|XXIV.||Nineteenth and Twentieth Years of the War--Revolt of Ionia--Intervention of Persia--The War in Ionia||369|
|XXV.||Twentieth and Twenty-first Years of the War--Intrigues of Alcibiades--Withdrawal of the Persian Subsidies--Oligarchical Coup d'Etat at Athens--Patriotism of the Army at Samos||387|
|XXVI.||Twenty-first Year of the War--Recall of Alcibiades to Samos--Revolt of Euboea and Downfall of the Four Hundred--Battle of Cynossema||403|
Posted May 7, 2008
I read this book while studying greek history. It was hard for me to understand at first but i got the hang of it after a while. It was an amazing first hand account of everything that went on during the war and it is loaded with history. I learned a lot from it about the governments of Athens and Sparta and loads of other places and people in ancient greece along with battle tactics and such. Even though it was a dificult read I am amazed at how much i learned and i don't know how any study of ancient greece could do without it. I would not suggest it for anyone younger than twelve which was how old i was when i read it but like i said it was dificult for me at that age and is not really the kind of book that will keep you on the edge of your seat the whole time. I would encourage everyone to read it, it is a great book and a definate classic.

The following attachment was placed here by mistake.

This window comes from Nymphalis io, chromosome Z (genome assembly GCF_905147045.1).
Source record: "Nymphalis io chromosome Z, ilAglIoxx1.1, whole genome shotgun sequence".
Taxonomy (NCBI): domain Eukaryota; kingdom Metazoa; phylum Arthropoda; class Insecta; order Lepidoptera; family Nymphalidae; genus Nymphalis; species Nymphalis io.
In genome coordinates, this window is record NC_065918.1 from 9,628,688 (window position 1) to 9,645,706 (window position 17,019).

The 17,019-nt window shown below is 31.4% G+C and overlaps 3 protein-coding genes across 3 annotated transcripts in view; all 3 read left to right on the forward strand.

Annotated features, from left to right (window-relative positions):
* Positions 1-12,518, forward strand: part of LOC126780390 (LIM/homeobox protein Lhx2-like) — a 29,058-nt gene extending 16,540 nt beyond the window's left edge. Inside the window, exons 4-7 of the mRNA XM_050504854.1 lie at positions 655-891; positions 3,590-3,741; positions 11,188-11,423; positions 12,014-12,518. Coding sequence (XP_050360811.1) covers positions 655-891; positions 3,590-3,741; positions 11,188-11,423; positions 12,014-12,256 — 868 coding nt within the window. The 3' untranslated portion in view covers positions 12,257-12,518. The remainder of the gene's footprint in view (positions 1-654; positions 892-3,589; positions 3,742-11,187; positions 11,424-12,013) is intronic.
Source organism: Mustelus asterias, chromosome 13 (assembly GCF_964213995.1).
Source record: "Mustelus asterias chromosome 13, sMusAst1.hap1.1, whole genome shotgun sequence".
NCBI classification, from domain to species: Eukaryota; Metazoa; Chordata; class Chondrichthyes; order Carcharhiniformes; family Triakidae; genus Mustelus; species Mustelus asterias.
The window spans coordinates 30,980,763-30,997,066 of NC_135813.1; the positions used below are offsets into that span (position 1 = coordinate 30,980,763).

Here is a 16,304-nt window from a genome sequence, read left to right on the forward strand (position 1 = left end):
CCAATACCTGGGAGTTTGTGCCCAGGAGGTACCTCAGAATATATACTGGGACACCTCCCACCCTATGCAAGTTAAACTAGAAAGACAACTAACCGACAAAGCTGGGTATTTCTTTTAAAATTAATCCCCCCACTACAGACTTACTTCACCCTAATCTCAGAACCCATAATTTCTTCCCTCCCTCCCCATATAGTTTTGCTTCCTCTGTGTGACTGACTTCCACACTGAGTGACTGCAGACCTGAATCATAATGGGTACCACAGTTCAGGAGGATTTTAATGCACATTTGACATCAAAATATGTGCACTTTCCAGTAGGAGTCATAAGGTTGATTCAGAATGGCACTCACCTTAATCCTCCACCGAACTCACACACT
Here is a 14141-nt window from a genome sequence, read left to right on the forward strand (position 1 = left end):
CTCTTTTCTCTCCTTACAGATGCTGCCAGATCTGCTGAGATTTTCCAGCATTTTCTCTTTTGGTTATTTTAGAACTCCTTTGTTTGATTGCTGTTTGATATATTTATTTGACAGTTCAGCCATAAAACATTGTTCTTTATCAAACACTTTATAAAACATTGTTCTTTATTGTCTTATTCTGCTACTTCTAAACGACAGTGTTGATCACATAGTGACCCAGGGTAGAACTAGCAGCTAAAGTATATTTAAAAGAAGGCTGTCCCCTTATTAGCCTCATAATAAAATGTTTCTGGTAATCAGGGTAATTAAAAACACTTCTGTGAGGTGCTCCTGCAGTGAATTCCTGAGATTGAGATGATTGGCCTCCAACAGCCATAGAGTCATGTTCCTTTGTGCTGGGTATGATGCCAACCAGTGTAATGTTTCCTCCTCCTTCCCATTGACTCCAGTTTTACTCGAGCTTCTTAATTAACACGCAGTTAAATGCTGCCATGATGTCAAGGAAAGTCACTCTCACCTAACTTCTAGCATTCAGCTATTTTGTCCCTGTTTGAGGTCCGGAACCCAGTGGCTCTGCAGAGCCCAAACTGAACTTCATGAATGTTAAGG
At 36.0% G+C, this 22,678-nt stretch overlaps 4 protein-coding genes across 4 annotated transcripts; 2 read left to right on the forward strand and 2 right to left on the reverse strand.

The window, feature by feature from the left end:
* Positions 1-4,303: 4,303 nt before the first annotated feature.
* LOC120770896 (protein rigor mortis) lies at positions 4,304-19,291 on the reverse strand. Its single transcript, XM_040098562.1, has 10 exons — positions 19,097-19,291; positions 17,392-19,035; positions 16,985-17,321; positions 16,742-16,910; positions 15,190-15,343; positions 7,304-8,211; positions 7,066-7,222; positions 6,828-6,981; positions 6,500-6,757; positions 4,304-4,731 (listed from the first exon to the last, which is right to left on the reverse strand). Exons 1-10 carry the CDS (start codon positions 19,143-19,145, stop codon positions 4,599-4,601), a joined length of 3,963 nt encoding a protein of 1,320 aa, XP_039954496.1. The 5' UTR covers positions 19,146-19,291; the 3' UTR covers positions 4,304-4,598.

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Posted March 23, 2011